There are many benefits of volunteering that make it even more worthwhile

Most of us want to help others. We do not volunteer, for the most part, because it benefits us. We volunteer because it makes a difference.

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But there are even more benefits to volunteering. We notice a subtle shift in ourselves when we volunteer. We feel more connected to others, and we become less absorbed in the normal stresses of daily life. We share our experiences with others and want to help more.

The benefits of volunteering are countless. But there are social, emotional, physical and professional perks.

Here are some benefits, maybe one of them will convince you to get up from your couch and out the door to engage with our community.

List of benefits to you and others:

  • give something back to an organisation that has impacted on a person's life, either directly or indirectly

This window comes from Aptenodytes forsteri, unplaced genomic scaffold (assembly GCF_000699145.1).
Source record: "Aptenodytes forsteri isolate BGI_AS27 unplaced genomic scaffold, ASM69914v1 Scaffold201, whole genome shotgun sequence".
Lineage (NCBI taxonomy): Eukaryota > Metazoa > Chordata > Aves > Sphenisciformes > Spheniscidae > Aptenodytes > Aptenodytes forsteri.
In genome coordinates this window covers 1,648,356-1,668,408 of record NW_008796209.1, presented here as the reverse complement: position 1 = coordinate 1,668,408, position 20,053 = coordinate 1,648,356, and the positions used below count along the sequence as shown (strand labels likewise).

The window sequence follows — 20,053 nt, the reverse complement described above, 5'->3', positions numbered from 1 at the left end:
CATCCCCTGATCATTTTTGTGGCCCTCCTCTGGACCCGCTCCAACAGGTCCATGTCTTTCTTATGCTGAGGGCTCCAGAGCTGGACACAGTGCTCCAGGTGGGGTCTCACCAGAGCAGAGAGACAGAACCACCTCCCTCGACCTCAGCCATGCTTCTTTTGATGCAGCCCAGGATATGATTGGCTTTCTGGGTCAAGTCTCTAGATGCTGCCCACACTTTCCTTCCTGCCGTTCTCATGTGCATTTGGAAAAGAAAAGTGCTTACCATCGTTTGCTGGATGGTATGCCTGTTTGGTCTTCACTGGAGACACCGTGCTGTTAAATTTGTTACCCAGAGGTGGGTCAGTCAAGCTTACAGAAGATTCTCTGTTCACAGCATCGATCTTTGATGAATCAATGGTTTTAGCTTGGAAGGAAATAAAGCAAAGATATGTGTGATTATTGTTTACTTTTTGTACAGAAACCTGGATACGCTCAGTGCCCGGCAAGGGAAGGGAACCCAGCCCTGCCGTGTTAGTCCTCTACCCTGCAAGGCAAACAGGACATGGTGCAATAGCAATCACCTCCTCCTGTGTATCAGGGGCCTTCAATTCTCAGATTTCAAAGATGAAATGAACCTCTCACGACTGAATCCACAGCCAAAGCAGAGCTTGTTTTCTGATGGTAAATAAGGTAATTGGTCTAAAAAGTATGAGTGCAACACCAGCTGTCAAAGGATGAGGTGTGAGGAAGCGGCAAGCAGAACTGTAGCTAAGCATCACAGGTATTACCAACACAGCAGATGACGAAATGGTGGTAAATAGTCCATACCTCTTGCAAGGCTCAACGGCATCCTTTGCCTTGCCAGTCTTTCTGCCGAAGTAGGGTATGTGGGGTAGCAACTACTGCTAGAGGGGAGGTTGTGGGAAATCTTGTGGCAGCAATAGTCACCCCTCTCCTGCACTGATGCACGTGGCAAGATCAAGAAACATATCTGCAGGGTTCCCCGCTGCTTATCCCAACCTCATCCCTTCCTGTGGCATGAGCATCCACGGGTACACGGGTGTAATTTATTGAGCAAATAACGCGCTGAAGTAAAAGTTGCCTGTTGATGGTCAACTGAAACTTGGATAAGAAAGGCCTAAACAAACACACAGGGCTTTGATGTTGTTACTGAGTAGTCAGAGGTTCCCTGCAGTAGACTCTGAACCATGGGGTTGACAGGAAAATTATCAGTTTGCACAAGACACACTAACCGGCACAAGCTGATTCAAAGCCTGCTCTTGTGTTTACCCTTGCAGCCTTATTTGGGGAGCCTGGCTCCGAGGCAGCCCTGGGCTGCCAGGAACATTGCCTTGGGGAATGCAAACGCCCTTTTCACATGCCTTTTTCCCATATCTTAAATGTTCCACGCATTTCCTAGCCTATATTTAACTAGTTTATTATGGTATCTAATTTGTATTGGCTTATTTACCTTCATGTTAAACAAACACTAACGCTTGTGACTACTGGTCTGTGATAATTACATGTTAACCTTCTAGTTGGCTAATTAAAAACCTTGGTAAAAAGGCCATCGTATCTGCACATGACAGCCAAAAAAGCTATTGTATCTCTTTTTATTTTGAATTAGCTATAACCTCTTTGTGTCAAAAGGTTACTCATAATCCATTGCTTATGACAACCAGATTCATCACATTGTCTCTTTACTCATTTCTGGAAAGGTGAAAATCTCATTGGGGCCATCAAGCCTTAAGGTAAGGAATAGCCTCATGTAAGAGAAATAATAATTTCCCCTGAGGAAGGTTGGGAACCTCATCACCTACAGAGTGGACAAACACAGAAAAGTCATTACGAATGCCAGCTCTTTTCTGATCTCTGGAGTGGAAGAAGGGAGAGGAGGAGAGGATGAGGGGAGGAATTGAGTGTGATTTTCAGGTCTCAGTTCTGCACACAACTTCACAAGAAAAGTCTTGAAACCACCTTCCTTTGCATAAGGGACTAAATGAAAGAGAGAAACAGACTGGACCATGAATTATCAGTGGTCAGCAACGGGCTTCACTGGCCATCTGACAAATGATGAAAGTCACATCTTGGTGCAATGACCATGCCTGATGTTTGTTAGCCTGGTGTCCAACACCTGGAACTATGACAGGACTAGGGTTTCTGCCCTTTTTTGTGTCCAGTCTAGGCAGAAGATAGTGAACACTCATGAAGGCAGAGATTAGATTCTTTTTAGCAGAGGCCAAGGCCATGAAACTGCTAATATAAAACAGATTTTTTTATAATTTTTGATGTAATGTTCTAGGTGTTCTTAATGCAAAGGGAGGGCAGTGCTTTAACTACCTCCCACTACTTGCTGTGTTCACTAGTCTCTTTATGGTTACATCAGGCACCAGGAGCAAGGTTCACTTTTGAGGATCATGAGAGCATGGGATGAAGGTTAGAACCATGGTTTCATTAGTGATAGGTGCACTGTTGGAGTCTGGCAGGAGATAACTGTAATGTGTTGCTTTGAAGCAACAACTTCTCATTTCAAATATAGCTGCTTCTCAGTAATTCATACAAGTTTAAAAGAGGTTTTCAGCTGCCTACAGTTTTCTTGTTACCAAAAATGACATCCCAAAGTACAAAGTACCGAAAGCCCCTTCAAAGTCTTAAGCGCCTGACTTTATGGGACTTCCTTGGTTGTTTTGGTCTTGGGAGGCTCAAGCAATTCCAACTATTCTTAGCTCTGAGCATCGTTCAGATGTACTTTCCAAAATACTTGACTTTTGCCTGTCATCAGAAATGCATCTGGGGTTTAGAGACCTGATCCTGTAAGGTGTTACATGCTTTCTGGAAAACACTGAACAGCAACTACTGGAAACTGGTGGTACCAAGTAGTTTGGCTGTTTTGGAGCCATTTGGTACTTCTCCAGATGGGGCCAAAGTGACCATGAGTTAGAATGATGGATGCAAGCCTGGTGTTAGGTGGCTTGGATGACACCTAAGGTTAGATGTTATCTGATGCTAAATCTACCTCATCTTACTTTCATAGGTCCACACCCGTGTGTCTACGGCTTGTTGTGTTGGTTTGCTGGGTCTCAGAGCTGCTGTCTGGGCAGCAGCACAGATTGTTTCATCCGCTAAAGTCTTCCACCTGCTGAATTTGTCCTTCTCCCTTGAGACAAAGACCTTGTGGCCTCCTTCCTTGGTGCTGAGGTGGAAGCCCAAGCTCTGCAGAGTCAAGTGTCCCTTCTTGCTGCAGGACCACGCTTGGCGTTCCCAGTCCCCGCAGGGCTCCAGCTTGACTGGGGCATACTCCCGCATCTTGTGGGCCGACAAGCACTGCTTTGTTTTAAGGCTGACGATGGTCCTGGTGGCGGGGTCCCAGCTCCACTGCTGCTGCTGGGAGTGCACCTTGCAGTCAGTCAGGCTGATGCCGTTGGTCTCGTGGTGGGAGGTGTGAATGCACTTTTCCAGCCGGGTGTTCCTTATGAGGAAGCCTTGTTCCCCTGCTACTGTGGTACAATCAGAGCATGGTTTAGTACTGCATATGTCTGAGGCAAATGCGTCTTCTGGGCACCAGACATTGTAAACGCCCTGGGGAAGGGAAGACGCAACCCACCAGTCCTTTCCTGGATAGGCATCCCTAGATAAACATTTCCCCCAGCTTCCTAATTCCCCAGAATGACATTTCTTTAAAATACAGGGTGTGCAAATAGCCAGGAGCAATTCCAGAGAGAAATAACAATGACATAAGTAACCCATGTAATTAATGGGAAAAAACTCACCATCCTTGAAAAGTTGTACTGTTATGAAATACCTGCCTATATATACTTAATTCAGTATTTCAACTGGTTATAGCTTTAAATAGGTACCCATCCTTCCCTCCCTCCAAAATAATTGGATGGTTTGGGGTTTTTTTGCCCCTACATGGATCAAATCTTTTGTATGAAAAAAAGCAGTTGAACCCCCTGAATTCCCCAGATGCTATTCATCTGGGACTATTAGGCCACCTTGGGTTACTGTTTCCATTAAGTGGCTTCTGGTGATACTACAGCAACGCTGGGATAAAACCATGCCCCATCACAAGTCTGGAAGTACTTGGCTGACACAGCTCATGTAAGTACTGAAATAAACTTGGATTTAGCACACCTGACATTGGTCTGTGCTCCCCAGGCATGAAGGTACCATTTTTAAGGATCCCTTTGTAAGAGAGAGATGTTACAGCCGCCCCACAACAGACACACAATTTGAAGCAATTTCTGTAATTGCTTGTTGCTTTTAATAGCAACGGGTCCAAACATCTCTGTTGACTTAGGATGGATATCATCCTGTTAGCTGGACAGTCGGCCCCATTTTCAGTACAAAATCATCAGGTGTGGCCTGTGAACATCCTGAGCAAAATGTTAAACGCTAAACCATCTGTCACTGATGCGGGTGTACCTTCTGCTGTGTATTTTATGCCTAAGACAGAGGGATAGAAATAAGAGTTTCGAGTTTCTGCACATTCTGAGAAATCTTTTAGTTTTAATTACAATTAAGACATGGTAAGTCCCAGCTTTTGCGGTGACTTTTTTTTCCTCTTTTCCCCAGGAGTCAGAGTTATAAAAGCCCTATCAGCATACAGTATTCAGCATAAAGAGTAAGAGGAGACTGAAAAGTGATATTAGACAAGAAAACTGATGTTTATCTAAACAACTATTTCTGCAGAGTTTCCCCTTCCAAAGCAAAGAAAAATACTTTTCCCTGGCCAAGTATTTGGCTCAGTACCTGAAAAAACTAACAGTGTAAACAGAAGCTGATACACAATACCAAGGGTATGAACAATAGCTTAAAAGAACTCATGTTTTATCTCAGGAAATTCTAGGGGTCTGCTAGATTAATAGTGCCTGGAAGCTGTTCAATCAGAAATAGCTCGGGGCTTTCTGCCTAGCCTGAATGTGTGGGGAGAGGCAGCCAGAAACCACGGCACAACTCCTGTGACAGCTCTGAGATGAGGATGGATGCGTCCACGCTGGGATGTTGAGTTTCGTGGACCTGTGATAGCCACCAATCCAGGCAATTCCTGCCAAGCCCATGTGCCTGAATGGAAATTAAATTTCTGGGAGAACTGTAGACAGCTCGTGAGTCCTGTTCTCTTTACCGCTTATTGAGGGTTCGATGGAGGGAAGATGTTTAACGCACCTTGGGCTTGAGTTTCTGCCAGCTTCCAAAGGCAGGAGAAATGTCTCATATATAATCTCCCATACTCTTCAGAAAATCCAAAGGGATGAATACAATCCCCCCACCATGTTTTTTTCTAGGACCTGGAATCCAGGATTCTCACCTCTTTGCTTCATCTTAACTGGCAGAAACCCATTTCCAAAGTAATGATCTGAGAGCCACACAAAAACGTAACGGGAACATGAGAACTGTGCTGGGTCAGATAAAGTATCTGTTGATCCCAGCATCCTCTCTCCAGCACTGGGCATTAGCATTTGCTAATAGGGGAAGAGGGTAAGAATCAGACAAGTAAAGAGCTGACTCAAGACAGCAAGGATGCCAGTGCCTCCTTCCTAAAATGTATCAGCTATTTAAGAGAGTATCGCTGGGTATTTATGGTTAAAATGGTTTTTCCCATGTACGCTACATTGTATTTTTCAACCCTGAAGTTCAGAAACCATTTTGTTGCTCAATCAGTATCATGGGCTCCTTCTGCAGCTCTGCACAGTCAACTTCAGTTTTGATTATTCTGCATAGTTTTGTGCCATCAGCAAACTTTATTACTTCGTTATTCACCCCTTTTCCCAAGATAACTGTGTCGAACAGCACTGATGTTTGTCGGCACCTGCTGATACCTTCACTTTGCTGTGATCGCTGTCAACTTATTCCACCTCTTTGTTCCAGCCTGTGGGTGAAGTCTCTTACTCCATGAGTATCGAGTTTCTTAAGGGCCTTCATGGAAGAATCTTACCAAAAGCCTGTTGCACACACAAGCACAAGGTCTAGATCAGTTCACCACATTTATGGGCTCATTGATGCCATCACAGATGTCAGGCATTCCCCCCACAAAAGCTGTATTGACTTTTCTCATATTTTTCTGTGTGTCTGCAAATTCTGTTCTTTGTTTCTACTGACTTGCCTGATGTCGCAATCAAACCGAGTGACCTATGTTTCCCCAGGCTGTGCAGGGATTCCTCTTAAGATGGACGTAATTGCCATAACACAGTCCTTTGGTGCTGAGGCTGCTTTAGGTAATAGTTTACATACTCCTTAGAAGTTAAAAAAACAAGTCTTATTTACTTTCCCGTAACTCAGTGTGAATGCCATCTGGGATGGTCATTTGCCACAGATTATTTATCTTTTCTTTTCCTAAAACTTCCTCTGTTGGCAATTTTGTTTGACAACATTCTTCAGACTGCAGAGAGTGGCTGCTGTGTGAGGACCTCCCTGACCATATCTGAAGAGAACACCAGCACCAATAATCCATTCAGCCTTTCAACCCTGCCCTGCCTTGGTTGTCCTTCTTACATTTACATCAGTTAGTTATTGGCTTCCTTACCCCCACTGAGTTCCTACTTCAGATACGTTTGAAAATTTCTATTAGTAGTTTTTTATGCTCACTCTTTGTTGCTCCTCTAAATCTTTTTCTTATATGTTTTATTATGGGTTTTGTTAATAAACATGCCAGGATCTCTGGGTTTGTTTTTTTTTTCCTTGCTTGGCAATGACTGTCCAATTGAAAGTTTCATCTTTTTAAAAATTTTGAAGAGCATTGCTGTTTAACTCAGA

• make a difference to the lives of others

  • help the environment

  • help others to have a voice

  • feel valued and part of a team

  • spend quality time away from work or a busy lifestyle

  • gain confidence and self-esteem.

For some, volunteering can be a route to employment, or a chance to try something new which may lead to a career change. From this perspective, volunteering can be a way of:

  • gaining new skills, knowledge and experience

  • developing existing skills and knowledge

  • enhancing a CV

  • improving one's employment prospects

  • gaining an accreditation

  • using one's professional skills and knowledge to benefit others (usually described as pro bono).

For others, volunteering appeals because of its social benefits. These include:

  • meeting new people and making new friends

  • a chance to socialise

  • getting to know the local community.

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